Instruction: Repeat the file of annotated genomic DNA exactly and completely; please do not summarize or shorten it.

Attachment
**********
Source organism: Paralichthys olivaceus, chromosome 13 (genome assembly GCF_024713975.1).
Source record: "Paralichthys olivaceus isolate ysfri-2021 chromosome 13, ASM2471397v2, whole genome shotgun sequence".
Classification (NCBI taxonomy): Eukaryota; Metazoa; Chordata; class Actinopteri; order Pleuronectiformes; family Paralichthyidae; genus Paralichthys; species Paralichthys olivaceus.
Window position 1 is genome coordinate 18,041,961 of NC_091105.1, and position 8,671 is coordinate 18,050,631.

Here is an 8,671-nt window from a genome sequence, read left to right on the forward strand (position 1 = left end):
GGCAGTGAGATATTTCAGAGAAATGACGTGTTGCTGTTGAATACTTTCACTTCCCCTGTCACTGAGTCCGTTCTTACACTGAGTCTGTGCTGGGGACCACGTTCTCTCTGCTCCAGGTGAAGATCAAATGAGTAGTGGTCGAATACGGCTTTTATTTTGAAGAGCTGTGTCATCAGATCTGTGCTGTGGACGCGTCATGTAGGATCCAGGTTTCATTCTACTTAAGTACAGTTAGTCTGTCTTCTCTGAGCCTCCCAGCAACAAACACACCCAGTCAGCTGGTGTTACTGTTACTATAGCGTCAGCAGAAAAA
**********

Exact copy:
Source organism: Paralichthys olivaceus, chromosome 13 (genome assembly GCF_024713975.1).
Source record: "Paralichthys olivaceus isolate ysfri-2021 chromosome 13, ASM2471397v2, whole genome shotgun sequence".
Classification (NCBI taxonomy): Eukaryota; Metazoa; Chordata; class Actinopteri; order Pleuronectiformes; family Paralichthyidae; genus Paralichthys; species Paralichthys olivaceus.
Window position 1 is genome coordinate 18,041,961 of NC_091105.1, and position 8,671 is coordinate 18,050,631.

Here is an 8,671-nt window from a genome sequence, read left to right on the forward strand (position 1 = left end):
GGCAGTGAGATATTTCAGAGAAATGACGTGTTGCTGTTGAATACTTTCACTTCCCCTGTCACTGAGTCCGTTCTTACACTGAGTCTGTGCTGGGGACCACGTTCTCTCTGCTCCAGGTGAAGATCAAATGAGTAGTGGTCGAATACGGCTTTTATTTTGAAGAGCTGTGTCATCAGATCTGTGCTGTGGACGCGTCATGTAGGATCCAGGTTTCATTCTACTTAAGTACAGTTAGTCTGTCTTCTCTGAGCCTCCCAGCAACAAACACACCCAGTCAGCTGGTGTTACTGTTACTATAGCGTCAGCAGAAAAA